for i in range(2):

            # Finish protocol and start new measurement
            self._last_measurement_start = time.ticks_ms()

            self._last_read_temp = value * 0.25

        return self._last_read_temp

Click on File>Save as and save it to Raspberry Pi Pico

Thonny Save to

Name the library as max6675.py

MicroPython Code To Interface MAX6675 With Pi Pico

The following steps will demonstrate how to use Thonny IDE to upload MicroPython code to interface MAX6675 thermocouple with Raspberry Pi Pico.

  • With all connections done, connect the Pico to your computer using a USB cable. Open Thonny IDE, and paste the following code into a new project.
from max6675 import MAX6675
from machine import Pin
import time

sck = Pin(2, Pin.OUT)
cs = Pin(3, Pin.OUT)
so = Pin(4, Pin.IN)

sensor = MAX6675(sck, cs , so)

while True:
    time.sleep(1)Code language: Python (python)
  • Run the code by clicking the Run icon or by pressing the F5 key.
  • Save the script to your Raspberry Pi Pico.
Thonny Save to
  • Save the script as main.py or with any other name with a “.py” filename extension.
  • You should now see the sensor output on the Shell of Thonny IDE as shown in the image below.

MicroPython Code Explanation

First, we import the necessary libraries for our script to work. For the MAX6675 sensor, we import the MAX6675 class from the ‘max6675’ library. From the ‘machine’ module, we import the Pin class so that we can set the pins as input/output. The ‘time’ module is also imported to introduce delays in our code.

from max6675 import MAX6675
from machine import Pin
import timeCode language: Python (python)

Set the pins for communicating with MAX6675. The Raspberry Pi Pico pins connected to SCK and CS pins are set as output. The SO pin is connected to GPIO4 as set as input. This pin will carry the temperature data from the MAX6675 sensor to Pico.

sck = Pin(2, Pin.OUT)
cs = Pin(3, Pin.OUT)
so = Pin(4, Pin.IN)Code language: Python (python)

An object called ‘sensor’ is created and initialized with the input and output pins that we set in the code above.

sensor = MAX6675(sck, cs , so)Code language: Python (python)

Inside the while loop, we obtain the temperature in Celcius using the ‘sensor.read()’ function and print it. The loop continues printing with a delay of 1 second in between prints.

while True:
    time.sleep(1)Code language: Python (python)

Connecting An LCD

Let us now try to connect a 16×2 LCD with Raspberry Pi Pico to view the output from the MAX6675 sensor. We shall use I2C communication in Raspberry Pi Pico for interfacing the LCD.

We need to install the appropriate MicroPython module for the LCD display to work. Kindly follow our guide to interface Raspberry Pi Pico with LCD to learn more about installing the library.

After the library scripts are installed, upload the following code to your Raspberry Pi Pico and save it as ‘main.py’.

from max6675 import MAX6675
from machine import Pin,I2C
from lcd_api import LcdApi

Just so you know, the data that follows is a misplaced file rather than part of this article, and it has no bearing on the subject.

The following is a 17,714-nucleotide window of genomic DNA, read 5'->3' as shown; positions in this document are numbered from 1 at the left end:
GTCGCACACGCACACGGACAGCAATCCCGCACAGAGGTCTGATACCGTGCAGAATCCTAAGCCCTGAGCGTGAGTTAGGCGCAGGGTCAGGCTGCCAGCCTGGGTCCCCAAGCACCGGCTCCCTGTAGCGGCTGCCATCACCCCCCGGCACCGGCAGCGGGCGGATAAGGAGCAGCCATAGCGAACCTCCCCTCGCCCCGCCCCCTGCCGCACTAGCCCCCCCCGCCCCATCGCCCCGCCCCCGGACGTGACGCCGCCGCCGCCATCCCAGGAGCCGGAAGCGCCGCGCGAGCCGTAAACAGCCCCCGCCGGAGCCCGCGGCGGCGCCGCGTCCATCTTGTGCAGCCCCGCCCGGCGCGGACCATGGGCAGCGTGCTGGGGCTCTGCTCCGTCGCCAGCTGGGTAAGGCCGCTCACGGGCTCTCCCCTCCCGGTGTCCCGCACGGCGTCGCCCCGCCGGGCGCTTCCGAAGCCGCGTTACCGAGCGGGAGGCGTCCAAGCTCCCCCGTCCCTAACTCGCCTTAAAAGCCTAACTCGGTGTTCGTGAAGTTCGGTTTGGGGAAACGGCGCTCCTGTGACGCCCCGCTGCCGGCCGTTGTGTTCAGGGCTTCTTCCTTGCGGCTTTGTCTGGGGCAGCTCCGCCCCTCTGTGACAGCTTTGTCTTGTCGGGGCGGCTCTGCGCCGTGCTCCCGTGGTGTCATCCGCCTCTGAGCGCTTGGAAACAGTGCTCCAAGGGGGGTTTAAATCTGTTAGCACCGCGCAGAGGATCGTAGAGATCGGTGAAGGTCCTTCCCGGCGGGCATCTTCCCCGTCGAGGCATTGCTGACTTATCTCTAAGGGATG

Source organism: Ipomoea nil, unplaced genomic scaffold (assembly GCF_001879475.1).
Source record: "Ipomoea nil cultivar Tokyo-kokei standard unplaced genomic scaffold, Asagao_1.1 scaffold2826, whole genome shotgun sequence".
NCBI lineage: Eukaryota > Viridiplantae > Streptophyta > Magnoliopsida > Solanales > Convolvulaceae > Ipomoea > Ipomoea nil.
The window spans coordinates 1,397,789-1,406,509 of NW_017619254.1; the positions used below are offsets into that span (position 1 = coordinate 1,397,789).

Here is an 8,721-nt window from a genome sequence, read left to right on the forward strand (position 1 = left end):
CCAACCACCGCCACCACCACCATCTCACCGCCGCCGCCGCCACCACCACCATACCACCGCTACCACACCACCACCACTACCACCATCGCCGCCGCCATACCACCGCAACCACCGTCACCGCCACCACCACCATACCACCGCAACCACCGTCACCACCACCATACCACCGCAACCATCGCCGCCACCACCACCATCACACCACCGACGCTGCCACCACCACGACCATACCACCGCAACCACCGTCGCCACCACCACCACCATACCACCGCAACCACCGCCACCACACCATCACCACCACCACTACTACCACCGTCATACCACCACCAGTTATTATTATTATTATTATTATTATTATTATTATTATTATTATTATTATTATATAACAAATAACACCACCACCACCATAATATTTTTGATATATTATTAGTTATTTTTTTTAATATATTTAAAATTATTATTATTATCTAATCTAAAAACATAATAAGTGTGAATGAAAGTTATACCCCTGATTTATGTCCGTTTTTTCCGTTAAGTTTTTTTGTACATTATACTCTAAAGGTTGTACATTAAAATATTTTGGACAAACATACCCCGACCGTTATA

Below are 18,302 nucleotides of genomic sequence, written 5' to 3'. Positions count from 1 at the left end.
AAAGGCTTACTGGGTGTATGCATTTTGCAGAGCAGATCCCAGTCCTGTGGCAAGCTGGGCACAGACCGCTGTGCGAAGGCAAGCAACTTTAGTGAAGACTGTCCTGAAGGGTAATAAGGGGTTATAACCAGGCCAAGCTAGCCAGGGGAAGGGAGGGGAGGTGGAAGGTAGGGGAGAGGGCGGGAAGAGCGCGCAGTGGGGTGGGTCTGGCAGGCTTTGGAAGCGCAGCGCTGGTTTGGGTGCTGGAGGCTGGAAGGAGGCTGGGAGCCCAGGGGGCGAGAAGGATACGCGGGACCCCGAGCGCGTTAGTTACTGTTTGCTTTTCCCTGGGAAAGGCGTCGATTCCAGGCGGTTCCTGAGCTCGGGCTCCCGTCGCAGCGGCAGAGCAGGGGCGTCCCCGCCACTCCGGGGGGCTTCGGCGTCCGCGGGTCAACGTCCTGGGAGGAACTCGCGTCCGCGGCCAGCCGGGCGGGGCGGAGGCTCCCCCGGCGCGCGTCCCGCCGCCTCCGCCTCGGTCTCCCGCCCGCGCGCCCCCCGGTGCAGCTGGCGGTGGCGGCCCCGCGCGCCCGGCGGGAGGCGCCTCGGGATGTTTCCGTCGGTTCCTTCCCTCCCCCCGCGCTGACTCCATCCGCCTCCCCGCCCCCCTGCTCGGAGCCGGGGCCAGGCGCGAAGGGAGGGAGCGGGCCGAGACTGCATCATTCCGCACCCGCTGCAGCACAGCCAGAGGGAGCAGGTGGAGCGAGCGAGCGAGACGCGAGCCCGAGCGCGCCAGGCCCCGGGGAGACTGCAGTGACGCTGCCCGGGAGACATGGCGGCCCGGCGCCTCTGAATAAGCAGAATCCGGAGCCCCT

from pico_i2c_lcd import I2cLcd
import time

sck = Pin(2, Pin.OUT)
cs = Pin(3, Pin.OUT)
so = Pin(4, Pin.IN)

sensor = MAX6675(sck, cs , so)

I2C_ADDR     = 0x27

i2c = I2C(0, sda=machine.Pin(0), scl=machine.Pin(1), freq=400000)
lcd = I2cLcd(i2c, I2C_ADDR, I2C_NUM_ROWS, I2C_NUM_COLS)  

while True:
    time.sleep(1)Code language: Python (python)

When the code is successfully uploaded, you must see the temperature displayed on the LCD as shown in the image below.

Code explanation

After importing the libraries for I2C LCD, we set the I2C address and set the rows and columns of our LCD. You can find the I2C address of your LCD which is discussed in the LCD interfacing guide that is linked above. Note that if you are using a 20×4 LCD, set ‘I2C_NUM_ROWS= 4’ and ‘I2C_NUM_COLS = 20’.

I2C_ADDR     = 0x27
I2C_NUM_COLS = 16Code language: Python (python)

An object called ‘i2c’ is initialized with GPIO0 as the SDA pin and GPIO1 as the SCL pin for the LCD. An ‘lcd’ object is also created with the parameters specifying the I2C address, rows, and columns.

i2c = I2C(0, sda=machine.Pin(0), scl=machine.Pin(1), freq=400000)
lcd = I2cLcd(i2c, I2C_ADDR, I2C_NUM_ROWS, I2C_NUM_COLS)Code language: Python (python)

Finally, in the while loop, we print the value of the temperature obtained from the MAX6675 sensor.

lcd.putstr("Temperature={}C".format(int(sensor.read())))Code language: Python (python)


What if the distance between MAX6675 and Raspberry Pi Pico is more than the wires provided with the sensor? MAX6675 IC and the point where the thermocouple wires are attached to the MAX6675 board should be at the same temperature. So avoid extending the thermocouple wires by using additional wires. The wires used for SPI communication can be elongated up to some extent if the thermocouple wires are short.

Wrapping Up

MAX6675 is a preferred sensor in industrial applications as it can withstand high temperatures. There is also an internal temperature sensor in Raspberry Pi Pico that you can use, although it is not as accurate as MAX6675. We also have guides on other environmental sensors which you can take a look at:

Thank you for reading. Please leave your thoughts in the comments below.





One response to “Raspberry Pi Pico & MAX6675 K-Type Thermocouple (MicroPython)”

  1. Thiago Tavares de Abreu Silva Avatar
    Thiago Tavares de Abreu Silva

    How can I do this if CMake?